Emma Grey is the author of ‘Wits’ End Before Breakfast! Confessions of a Working Mum’ and blogs at Never a Dull Moment. She is director of the training consultancy, WorkLifeBliss, which offers programs for working mums and their employers. Emma has three children – fourteen, twelve and two – and two older step-children. She is currently writing a vampire-free fiction trilogy for teens.


  • I don’t have a daughter but I GET this so much. I get teary somedays just thinking about my son all grown up and married with his own life. And yet, that is exactly what I want for him. I think it’s just that I know daughters nearly always rely on their mums, always, especially when they become mothers. Yet boys, they seem to do it on their own. At least that is my experience.

    Like you, I absolutely do not want to create a mummys boy, but be the same breath I can’t imagine letting go. My son is only two, so for now, I’m living in denial!

    I do feel very lucky to have a son though, boys really are wonderful.
    x Laura

  • Aww Emma, I love this post – Like Laura I can SO relate. I had heard from several friends that having a boy was ‘different’ and that a special bond exists between mummy and son. My friend who had a son told me that her 4 year old son looks at her each morning and says ‘You’re so beautiful mummy’. I only have a son so have nothing to compare it to but the feeling and bond I have with my son IS hard to describe. Like Laura I get teary when I think of my son all grown up. I find is strange and terrifying to think that I am the whole world to this little man and at some point won’t be, which is exactly the way it should be.

  • Oh wow! This is sooo true. It is so different. As for the future … well, I’m not even letting myself think that far ahead … yet!!!

  • I have just read this through tears, because you have articulated so well exactly how I feel about my sons. My eldest is my girl, and the relationship I have with her is completely different, not better, not worsen just different to the one I have with my sons. I have two. 14 and 5, and like you, I had absolutely no points of reference in regards to boys. I had a sister, boys were a complete foreign concept. It took me until my eldest son was 18 months old to stop trying to figure out the mystery that is his maleness, and embrace it instead.

    The person who ends up with my 14yo will have to firewalk to pass my approval. Being on the threshold of change, i feel the pull away keenly, and it hurts. He is the kindest, compassionate beautiful soul. My 5 yo, is still all mine at the moment, and not interested in anything beyond his mum. I’ll enjoy it while it lasts, because it goes far too quickly. Blink, and they are in year 11 stressing about assignments, exams, and making big life plans.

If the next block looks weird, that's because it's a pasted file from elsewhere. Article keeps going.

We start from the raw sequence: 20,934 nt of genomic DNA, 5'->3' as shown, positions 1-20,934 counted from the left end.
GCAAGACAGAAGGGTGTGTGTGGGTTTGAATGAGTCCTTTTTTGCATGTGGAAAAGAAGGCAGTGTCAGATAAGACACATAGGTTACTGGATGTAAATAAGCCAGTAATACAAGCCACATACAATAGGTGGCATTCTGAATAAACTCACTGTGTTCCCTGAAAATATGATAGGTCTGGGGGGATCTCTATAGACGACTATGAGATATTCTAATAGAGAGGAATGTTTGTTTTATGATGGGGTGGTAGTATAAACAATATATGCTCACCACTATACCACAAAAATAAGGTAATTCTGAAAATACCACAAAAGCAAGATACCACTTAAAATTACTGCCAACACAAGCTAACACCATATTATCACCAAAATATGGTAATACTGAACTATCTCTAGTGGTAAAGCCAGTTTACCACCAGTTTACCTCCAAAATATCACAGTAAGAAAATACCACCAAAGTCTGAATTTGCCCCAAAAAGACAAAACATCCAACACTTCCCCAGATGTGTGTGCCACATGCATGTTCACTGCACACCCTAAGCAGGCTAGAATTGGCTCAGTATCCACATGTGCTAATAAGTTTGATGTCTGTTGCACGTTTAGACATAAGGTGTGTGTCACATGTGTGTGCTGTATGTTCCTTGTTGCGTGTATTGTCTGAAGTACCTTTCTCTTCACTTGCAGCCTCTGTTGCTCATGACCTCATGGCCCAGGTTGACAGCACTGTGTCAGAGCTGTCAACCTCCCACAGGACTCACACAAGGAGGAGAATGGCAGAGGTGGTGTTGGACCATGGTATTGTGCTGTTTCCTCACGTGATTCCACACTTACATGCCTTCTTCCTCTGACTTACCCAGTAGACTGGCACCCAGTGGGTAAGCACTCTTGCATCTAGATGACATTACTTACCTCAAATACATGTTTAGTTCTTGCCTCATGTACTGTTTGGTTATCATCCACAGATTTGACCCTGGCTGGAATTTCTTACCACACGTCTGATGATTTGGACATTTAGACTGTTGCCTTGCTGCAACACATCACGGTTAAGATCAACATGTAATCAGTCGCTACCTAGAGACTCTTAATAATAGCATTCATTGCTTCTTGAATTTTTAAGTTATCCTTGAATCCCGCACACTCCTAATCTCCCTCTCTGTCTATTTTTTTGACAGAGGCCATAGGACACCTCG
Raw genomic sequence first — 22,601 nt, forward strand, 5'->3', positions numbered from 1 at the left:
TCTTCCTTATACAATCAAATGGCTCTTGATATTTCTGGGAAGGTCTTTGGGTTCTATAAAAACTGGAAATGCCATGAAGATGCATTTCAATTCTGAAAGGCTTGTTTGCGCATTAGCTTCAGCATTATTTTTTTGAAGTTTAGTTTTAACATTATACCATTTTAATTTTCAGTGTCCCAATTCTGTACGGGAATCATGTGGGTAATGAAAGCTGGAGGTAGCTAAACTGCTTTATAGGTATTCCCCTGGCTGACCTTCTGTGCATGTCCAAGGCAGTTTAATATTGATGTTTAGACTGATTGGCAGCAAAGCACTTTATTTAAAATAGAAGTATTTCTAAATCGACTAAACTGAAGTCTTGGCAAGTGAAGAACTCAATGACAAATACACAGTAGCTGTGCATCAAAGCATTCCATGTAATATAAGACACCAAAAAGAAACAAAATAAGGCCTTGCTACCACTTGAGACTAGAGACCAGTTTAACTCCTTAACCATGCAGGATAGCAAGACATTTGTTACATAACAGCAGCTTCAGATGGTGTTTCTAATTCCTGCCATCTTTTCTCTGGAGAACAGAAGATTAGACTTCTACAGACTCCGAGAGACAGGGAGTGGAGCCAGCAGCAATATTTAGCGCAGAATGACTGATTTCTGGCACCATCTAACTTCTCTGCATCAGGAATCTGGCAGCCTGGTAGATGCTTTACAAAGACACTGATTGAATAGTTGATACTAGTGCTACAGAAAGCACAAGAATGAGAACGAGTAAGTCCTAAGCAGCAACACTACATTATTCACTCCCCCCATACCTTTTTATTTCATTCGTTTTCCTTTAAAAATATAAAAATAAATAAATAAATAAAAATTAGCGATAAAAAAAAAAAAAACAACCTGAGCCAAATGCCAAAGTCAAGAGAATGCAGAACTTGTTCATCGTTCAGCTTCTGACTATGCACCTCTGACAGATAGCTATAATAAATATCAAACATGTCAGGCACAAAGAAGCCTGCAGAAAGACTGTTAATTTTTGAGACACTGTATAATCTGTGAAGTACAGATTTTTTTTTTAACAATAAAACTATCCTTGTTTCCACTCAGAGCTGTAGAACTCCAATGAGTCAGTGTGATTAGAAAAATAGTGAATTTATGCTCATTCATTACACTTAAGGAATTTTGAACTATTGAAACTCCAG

I wish it would slow down… Just a little bit.

  • Oh gosh I don’t have any girls (yet – I think the baby in my belly is a girl) but I totally get this. My son is three and the bond between us is so very very hard to describe – but Emma, I think you’ve done an amazing job!

  • I am a mum of two boys who has never had the desire for a girl as ‘boy’ things interest me more. However I know of some mothers of boys who long for a girl. Recently around 75 of us MOBO (mothers of boys only) gathered for a fundraiser for Family Life. We had about 177 boys amongst us and it was the most poignant of nights. Boys are amazing. Simply amazing. Though of course I’ve yet to reach teenage-land! That’s on its way.

  • I don’t have a girl, just 1 boy, and all I can say is “yes, yes and YES” to all the above. he is mine and the thought I will one day have to share with him another is NOT ok with me!! I often have scenes from Friends “I’m going to love you so much no woman will ever be good enough for you!” Girls stay near their mums, boys become much more independent (and meet and marry girls who want to be near THEIR mums! I know, I stole my husband and brought him all the way to Australia from the US, I don’t blame my MIL for hating me!).

  • It’s so lovely to hear from you all and have my feelings reinforced by your stories too. Once I started writing, the thoughts poured out onto the page, but there were about 20 months before that when I really struggled to articulate just what it was about having a boy that was unique.

    When I imagine Seb all grown up I feel teary too – partly in pride … (Gahh!! I’m teary now!)

    And Kelly – every wish for a wonderful, healthy pregnancy and birth. Either gender’s a winner!! xx

  • I love this post.
    I don’t have any girls…just one beautiful boy…but I sense that girls would be different for all the reasons you articulated.

    The one thing I do sometimes very selfishly mourn is that I will never experience a daughter giving birth and becoming a mother herself.
    I imagine that must be one of the most special moments this world has to offer.

  • What a beautiful post. My husband and I used to laugh that we wouldn’t know what to do with boys (we have four girls). But I must admit I wouldn’t change a thing.
    Your little darling sounds so precious xx

  • Lakshmi Singh

    I completely agree Emma. As a mother of a boy and a girl, I get what you mean! I love both of them to bits, but I think you nailed it when you said “i’m the woman in his life”. Great post!

  • Penny Taylor-Yates

    Em, I’m bawling! Xxx

  • Rebecca

    I LOVE THIS! It couldn’t be worded more perfect. I only have a son but from the first moment I held him, he grabbed my finger, and that is when I fell in ridiculously in love with this special little man. Everyone told me having a boy is so different to a girl and that having a boy was an amazing gift. I never understood how until just over 2 years ago.